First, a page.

Will this bring cable TV to a true a-la-carte vision were VOD servers rule the day where time schedules will end (TV Guides will be revamped to a library style navigation) and can serve up to any wireless device in your house through the STB / (future) hub? Send a upstream request for a PSP client to get a movie, and the cable company downstreams the best specific format; or a SD-TV in the bedroom via an XBox360 for junior, or the HD-TV in the livingroom, all crunched out by the big iron video servers behind the scenes at the cable co. home base using Nvidia cards (or maybe a few 9500Ms in SLI mode and optimized for CUDA to perform local transcode on the STB?) This second scenario is more likely, where control is under Hollywood's management.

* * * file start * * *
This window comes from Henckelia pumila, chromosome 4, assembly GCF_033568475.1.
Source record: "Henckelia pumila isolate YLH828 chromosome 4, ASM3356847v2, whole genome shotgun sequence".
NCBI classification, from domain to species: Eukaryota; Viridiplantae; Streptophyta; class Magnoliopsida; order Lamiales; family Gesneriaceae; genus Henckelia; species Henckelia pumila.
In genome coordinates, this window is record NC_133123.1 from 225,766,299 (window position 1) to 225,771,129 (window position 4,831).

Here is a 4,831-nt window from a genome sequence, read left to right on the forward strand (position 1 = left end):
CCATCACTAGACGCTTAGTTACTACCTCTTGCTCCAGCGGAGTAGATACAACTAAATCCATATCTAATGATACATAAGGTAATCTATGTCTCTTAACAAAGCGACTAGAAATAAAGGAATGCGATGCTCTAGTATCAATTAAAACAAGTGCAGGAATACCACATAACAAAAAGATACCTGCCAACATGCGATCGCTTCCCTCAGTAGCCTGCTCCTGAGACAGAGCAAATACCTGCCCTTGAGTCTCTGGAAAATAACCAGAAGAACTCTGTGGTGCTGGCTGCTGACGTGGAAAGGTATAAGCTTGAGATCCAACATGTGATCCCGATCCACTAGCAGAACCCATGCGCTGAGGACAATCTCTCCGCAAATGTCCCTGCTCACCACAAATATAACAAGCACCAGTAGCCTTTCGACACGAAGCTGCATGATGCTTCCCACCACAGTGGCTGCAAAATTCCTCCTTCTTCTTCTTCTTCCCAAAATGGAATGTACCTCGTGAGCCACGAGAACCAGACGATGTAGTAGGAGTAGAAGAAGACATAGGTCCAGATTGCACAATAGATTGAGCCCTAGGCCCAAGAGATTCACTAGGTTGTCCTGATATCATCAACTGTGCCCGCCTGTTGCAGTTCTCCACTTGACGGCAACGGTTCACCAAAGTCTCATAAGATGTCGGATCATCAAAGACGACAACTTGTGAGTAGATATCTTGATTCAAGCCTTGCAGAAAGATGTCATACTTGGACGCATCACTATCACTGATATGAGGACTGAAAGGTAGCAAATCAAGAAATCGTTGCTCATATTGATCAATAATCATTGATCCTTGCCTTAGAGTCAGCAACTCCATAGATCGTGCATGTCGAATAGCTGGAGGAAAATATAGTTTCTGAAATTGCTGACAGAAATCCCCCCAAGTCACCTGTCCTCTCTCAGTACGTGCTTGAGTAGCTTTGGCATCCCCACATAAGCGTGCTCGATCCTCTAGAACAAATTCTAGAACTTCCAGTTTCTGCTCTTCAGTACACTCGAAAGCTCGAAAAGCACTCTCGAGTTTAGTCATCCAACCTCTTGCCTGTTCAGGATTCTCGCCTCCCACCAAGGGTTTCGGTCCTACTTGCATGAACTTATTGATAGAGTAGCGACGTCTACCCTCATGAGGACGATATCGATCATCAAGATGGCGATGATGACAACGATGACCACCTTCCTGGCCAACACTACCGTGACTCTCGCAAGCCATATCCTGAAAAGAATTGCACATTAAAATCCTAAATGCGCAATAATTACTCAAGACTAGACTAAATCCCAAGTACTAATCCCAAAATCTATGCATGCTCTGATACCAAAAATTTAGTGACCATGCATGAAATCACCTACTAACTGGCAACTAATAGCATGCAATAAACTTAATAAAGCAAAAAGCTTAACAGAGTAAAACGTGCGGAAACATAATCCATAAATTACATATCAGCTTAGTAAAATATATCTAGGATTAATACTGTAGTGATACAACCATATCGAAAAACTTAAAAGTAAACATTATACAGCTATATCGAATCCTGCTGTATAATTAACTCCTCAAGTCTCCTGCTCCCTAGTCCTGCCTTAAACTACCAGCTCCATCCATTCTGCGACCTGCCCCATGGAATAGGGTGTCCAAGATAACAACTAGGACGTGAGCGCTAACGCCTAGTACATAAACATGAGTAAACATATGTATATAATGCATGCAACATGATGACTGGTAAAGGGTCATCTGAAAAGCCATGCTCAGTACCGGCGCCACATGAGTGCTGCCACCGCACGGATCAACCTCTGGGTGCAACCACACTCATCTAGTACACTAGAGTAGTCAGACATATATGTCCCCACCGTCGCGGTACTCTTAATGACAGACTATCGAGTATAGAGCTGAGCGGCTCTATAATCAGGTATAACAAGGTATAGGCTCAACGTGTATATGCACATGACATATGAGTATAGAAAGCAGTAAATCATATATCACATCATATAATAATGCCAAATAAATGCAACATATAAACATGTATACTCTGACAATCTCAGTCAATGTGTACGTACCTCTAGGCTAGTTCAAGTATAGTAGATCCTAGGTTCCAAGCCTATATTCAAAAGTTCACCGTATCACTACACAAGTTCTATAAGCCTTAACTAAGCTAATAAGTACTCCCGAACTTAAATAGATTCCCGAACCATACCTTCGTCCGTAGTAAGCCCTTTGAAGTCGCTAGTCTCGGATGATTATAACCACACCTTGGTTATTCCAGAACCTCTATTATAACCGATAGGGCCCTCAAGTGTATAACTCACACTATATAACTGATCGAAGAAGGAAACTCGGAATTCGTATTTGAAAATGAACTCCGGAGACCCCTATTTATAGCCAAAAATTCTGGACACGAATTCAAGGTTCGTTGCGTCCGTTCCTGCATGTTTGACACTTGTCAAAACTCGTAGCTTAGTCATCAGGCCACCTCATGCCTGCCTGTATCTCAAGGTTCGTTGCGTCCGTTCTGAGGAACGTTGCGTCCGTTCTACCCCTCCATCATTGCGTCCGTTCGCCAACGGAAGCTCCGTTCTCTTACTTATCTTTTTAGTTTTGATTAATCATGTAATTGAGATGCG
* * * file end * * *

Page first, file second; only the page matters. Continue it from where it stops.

If you were able to download raw TS off a DVR to a PC, the genie would be out of the bottle. Take the raw file, crunch to an acceptable compressed codec, then transcode as needed. Why showcase all your DVD boxes on a shelf? Just have a 2 TB+ SAN with a media server and a wireless-g/n gigabit router to serve all your wireless devices (and quite affordable if you know what you're doing but poor quality). The next step is to have complete transcodes done for your device to take with you on the go and out of wired/wireless range without a middleman approach of using a PC to manage the file drop to a media card. Just pick what you want to store locally on the PVP device instead of stream for later. Imagine that done 10x faster. Imagine 10x the amount of devices you can serve in the house. Your bedroom media hub, the living room media hub, the kids XBox360/PS3/Wii, the kids PSP, your Archos for the transmit commute, your iPhone (for those bathroom breaks - you wouldn't drive and watch your iPhone would you?), a laptop or two, an eeePC in the kitchen for streaming the Food Network, etc. Devices are getting smaller, mobile, and multi-function, yet there needs to be that mainstay PC to be the workhorse video transcoder.